Hudson River Valley-based artist Anne Lindberg talks about:

Her relatively new (as of 2+ years) home in the Hudson River Valley, after having spent 28 years prior in Kansas City; her roots in Iowa City, where her mom was an artist and her dad taught at the University; her and her husband’s decision to move from Kansas City to Ancramdale, NY, partially engineered through their pied-a-terre on the Upper West Side, which her husband moved into when he started teaching at Parsons School of Design; her unusual home and studio setting, surrounded by farms, and how the move to rural New York has been a clarifying process in terms of her priorities and the downsizing of possessions; how because of her relative remoteness, especially in relation to NYC, studio visitors need to make a day of it, between the roundtrip train ride, ride from the station, and taking a walk in the neighborhood, in addition to the studio visit itself; how the Hudson River Valley in general, though particularly its light, which she describes as both amber and seeming to come from the side, affects her work; her unique process of using a 10-foot-long architectural parallel bar on a 10-foot vertical table that raises and lowers on an electric wench; how pivotal her participation in the Omi Residency Program was for her work; and the whole world of farmers in her rural neighborhood that have opened up a new community for her.

Feuer/Mesler gallery director and partner Lauren Marinaro talks about:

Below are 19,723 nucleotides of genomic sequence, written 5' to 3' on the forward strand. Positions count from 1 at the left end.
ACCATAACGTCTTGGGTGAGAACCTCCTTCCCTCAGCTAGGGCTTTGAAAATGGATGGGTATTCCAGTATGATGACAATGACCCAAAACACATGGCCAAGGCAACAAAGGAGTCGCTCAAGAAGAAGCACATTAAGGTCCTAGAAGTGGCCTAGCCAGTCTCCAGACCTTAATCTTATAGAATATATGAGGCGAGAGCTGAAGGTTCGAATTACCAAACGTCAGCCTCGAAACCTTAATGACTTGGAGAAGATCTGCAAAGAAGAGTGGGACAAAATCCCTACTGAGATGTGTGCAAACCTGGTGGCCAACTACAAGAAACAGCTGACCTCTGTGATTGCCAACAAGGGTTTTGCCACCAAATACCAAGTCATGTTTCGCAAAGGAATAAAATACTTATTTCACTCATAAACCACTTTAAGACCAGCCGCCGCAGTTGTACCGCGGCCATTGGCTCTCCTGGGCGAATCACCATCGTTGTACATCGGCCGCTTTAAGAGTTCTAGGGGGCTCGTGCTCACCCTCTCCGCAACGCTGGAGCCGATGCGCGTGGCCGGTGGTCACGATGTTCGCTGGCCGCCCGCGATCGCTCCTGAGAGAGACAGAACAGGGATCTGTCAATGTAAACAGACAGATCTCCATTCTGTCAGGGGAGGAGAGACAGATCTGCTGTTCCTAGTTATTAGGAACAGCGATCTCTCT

The evolution of Zach Feuer’s gallery over the eight years she’s been working with him, to the point now where they’ve closed their Hudson, New York gallery, and merged with Joel Mesler of Untitled gallery to form Feuer/Mesler on Grand Street; growing into and evolving with Zach Feuer’s gallery, starting as a gallery assistant fill-in in the summer of 2008; how after the market crash started taking affect in the art world, she was able to stay on because she was the least costly employee; interacting with the more random population of visitors to the gallery, some of whom are genuinely curious, and others who are outright aggressive in their questioning, and how to handle them; artists who want the gallery to put an ad in Artforum- the pros and cons of doing it, and whether it’s ultimately a good business move or not; what happened to Zach Feuer’s gallery when Hurricane Sandy hit in October 2012, and how ultimately, considering the circumstances and what other galleries went through, things turned out relatively well; the evolution of the gallery over the years and to their current non-white cube space on the Lower East Side, and how impactful the Instagram-era has become to the gallery and art world; and Feuer’s solid record representing women artists as part of its program.